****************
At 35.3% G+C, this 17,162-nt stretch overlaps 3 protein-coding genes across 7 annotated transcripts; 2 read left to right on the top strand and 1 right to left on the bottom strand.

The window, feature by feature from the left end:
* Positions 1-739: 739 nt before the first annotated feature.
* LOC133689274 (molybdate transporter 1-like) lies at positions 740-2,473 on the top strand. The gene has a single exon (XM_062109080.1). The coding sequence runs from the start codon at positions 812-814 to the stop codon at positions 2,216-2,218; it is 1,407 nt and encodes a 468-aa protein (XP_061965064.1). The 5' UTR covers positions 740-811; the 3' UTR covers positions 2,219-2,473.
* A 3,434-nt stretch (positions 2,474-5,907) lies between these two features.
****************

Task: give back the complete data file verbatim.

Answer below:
At 35.3% G+C, this 17,162-nt stretch overlaps 3 protein-coding genes across 7 annotated transcripts; 2 read left to right on the top strand and 1 right to left on the bottom strand.

The window, feature by feature from the left end:
* Positions 1-739: 739 nt before the first annotated feature.
* LOC133689274 (molybdate transporter 1-like) lies at positions 740-2,473 on the top strand. The gene has a single exon (XM_062109080.1). The coding sequence runs from the start codon at positions 812-814 to the stop codon at positions 2,216-2,218; it is 1,407 nt and encodes a 468-aa protein (XP_061965064.1). The 5' UTR covers positions 740-811; the 3' UTR covers positions 2,219-2,473.
* A 3,434-nt stretch (positions 2,474-5,907) lies between these two features.